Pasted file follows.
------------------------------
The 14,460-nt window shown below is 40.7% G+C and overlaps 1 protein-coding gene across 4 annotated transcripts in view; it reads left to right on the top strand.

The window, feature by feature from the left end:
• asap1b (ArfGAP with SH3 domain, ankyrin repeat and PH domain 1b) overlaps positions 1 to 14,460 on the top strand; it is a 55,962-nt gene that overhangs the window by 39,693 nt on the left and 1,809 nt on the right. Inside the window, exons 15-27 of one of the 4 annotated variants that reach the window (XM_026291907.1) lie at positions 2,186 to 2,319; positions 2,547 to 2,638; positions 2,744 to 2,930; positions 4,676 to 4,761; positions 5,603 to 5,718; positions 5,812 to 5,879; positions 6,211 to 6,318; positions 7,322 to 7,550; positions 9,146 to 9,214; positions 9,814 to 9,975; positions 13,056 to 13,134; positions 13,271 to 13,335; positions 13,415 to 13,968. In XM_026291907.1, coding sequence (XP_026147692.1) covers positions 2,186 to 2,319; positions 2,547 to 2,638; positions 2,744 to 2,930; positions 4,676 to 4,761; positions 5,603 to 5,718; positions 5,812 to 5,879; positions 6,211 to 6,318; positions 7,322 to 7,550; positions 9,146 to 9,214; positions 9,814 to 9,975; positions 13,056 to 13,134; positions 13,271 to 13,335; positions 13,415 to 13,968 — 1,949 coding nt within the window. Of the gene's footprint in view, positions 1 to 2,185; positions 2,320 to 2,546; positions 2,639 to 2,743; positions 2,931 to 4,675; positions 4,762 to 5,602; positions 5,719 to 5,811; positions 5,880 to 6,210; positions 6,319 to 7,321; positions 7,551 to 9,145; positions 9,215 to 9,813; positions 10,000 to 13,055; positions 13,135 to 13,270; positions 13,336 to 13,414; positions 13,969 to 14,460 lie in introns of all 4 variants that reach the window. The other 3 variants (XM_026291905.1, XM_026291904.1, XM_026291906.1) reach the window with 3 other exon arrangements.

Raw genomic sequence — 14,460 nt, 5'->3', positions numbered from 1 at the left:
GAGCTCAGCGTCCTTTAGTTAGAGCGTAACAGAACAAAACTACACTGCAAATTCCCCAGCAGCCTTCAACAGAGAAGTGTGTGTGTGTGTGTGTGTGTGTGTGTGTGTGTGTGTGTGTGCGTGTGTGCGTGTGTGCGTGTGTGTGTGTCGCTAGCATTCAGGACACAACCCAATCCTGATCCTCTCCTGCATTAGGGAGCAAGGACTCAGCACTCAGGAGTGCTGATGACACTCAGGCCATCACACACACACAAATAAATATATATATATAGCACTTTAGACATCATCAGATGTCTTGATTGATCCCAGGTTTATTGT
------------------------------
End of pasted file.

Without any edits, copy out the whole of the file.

The 14,460-nt window shown below is 40.7% G+C and overlaps 1 protein-coding gene across 4 annotated transcripts in view; it reads left to right on the top strand.

The window, feature by feature from the left end:
• asap1b (ArfGAP with SH3 domain, ankyrin repeat and PH domain 1b) overlaps positions 1 to 14,460 on the top strand; it is a 55,962-nt gene that overhangs the window by 39,693 nt on the left and 1,809 nt on the right. Inside the window, exons 15-27 of one of the 4 annotated variants that reach the window (XM_026291907.1) lie at positions 2,186 to 2,319; positions 2,547 to 2,638; positions 2,744 to 2,930; positions 4,676 to 4,761; positions 5,603 to 5,718; positions 5,812 to 5,879; positions 6,211 to 6,318; positions 7,322 to 7,550; positions 9,146 to 9,214; positions 9,814 to 9,975; positions 13,056 to 13,134; positions 13,271 to 13,335; positions 13,415 to 13,968. In XM_026291907.1, coding sequence (XP_026147692.1) covers positions 2,186 to 2,319; positions 2,547 to 2,638; positions 2,744 to 2,930; positions 4,676 to 4,761; positions 5,603 to 5,718; positions 5,812 to 5,879; positions 6,211 to 6,318; positions 7,322 to 7,550; positions 9,146 to 9,214; positions 9,814 to 9,975; positions 13,056 to 13,134; positions 13,271 to 13,335; positions 13,415 to 13,968 — 1,949 coding nt within the window. Of the gene's footprint in view, positions 1 to 2,185; positions 2,320 to 2,546; positions 2,639 to 2,743; positions 2,931 to 4,675; positions 4,762 to 5,602; positions 5,719 to 5,811; positions 5,880 to 6,210; positions 6,319 to 7,321; positions 7,551 to 9,145; positions 9,215 to 9,813; positions 10,000 to 13,055; positions 13,135 to 13,270; positions 13,336 to 13,414; positions 13,969 to 14,460 lie in introns of all 4 variants that reach the window. The other 3 variants (XM_026291905.1, XM_026291904.1, XM_026291906.1) reach the window with 3 other exon arrangements.

Raw genomic sequence — 14,460 nt, 5'->3', positions numbered from 1 at the left:
GAGCTCAGCGTCCTTTAGTTAGAGCGTAACAGAACAAAACTACACTGCAAATTCCCCAGCAGCCTTCAACAGAGAAGTGTGTGTGTGTGTGTGTGTGTGTGTGTGTGTGTGTGTGTGTGCGTGTGTGCGTGTGTGCGTGTGTGTGTGTCGCTAGCATTCAGGACACAACCCAATCCTGATCCTCTCCTGCATTAGGGAGCAAGGACTCAGCACTCAGGAGTGCTGATGACACTCAGGCCATCACACACACACAAATAAATATATATATATAGCACTTTAGACATCATCAGATGTCTTGATTGATCCCAGGTTTATTGT